We all know the look.
The hunched shoulders, furrowed brow, weathered cheeks and weary eyes, staring tortuously into the distance.
Marco Silva was a beaten man on Wednesday evening. He has been for some time.
It is the same haunted expression carried by Roberto Martinez in the dying embers of his Everton reign, and Ronald Koeman as Arsenal tore through the Blues defence to end his Goodison tenure 18 months later.
Everton is officially bad for your health.
So as the Toffees begin the hunt for their fourth permanent manager in as many years it’s increasingly clear that the man in the dugout isn’t the only problem.
Indecision at boardroom level has also contributed to this mess, resulting in a muddled recruitment policy that leaves an unbalanced squad overloaded in some areas and chronically short in others.
That doesn’t mean Silva is absolved of any blame. His commitment to the job is without question and by all accounts he has worked incredibly hard to get this right. But his failure to learn from his mistakes - a common theme among recent Everton managers - means he was destined to fail.
No team has conceded more goals from set pieces during his time in charge while they famously failed to win a single Premier League game after conceding the first goal. His points-per-game record is the worst of any Everton manager since Walter Smith and their current points tally is the worst after 15 games since 2003-04, when they finished 17th.
There have been several occasions when you felt his time was up. The shambolic FA Cup defeat at Millwall in January was a turning point for many, but the board were reluctant to make yet another change.
Stability was the byword, even if that was not being demonstrated on the pitch.
A spring revival suggested things had begun to click and yet another summer spending spree meant expectations were high going into the new campaign.
But the same issues began to re-emerge; the chronic weakness at set pieces, the failure to breakdown the low block, hesitant and ineffective substitutions.
There are mitigating circumstances. Silva has been desperately unlucky during his time at the club, be it injuries to key players, questionable refereeing decisions or freak last-minute goals. He has every reason to be bitter at his misfortune, though he never used it as an excuse.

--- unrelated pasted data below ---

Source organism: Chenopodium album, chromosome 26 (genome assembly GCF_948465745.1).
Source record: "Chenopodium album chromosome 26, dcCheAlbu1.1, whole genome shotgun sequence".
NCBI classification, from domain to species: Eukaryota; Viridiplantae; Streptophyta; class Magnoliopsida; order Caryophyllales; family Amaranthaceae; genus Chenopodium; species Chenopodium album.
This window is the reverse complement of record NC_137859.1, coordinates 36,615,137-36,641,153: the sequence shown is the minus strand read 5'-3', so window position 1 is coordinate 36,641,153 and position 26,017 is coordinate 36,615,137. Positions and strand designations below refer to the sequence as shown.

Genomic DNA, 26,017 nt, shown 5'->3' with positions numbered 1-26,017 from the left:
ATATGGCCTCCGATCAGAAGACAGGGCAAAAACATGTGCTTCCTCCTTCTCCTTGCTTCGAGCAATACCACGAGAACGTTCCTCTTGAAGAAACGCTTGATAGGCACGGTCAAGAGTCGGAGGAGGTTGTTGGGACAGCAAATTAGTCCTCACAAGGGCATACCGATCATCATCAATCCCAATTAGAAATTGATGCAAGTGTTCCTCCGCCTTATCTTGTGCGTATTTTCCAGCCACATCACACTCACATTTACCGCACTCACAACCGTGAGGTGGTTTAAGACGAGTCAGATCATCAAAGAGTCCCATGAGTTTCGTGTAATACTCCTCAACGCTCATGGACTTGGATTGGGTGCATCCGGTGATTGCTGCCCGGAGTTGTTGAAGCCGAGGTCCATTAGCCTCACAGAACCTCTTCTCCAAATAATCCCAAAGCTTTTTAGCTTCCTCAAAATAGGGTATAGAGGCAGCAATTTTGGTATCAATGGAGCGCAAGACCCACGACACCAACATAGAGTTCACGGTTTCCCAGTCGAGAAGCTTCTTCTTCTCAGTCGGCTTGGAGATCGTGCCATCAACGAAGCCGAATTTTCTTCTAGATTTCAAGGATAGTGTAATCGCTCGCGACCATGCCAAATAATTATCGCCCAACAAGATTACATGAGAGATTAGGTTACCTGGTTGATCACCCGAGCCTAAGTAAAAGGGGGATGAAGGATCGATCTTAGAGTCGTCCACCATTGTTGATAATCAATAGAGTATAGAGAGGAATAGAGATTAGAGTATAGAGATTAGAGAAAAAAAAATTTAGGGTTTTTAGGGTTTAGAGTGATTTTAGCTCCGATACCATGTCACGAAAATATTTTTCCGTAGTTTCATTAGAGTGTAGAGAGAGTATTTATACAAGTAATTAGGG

He just about managed to keep his head above water with wins over West Ham United and Southampton, and the compact nature of the league table meant a few victories could go a long way. The season was still salvageable.
But the turning point was the Norwich City defeat. A truly desperate 90 minutes against a side Everton should be beating comfortably.
Silva should have gone then, but further board indecision combined with a horrific fixture list meant he was hung out to dry.
He was trapped in the job by a board wary of repeating their previous mistakes. However, it would be unfair to put him through another 90 minutes at Goodison where, rightly or wrongly, the atmosphere could turn toxic.
A change was inevitable.
Which once again turns the focus back to the board. Preaching stability is all well and good, but if the wrong man is in place then you are doomed to failure.
It is clear Silva is not the coach Everton thought he was, even if his patchy track record at Hull City and Watford FC was fair warning. It makes their (and by their I mean Farhad Moshiri’s) dogged and ultimately expensive pursuit of the 42-year-old even more questionable.
Silva comes across as a decent man who worked extremely hard to try and get things right. But ultimately the doubts over his ability proved correct.
Yet replacing him is no silver bullet to solve Everton’s problems. The confused decision-making at the top also needs to end. And with Everton heading into the festive period in the bottom three, they simply cannot afford to get this next appointment wrong.
Otherwise the consequences could be disastrous.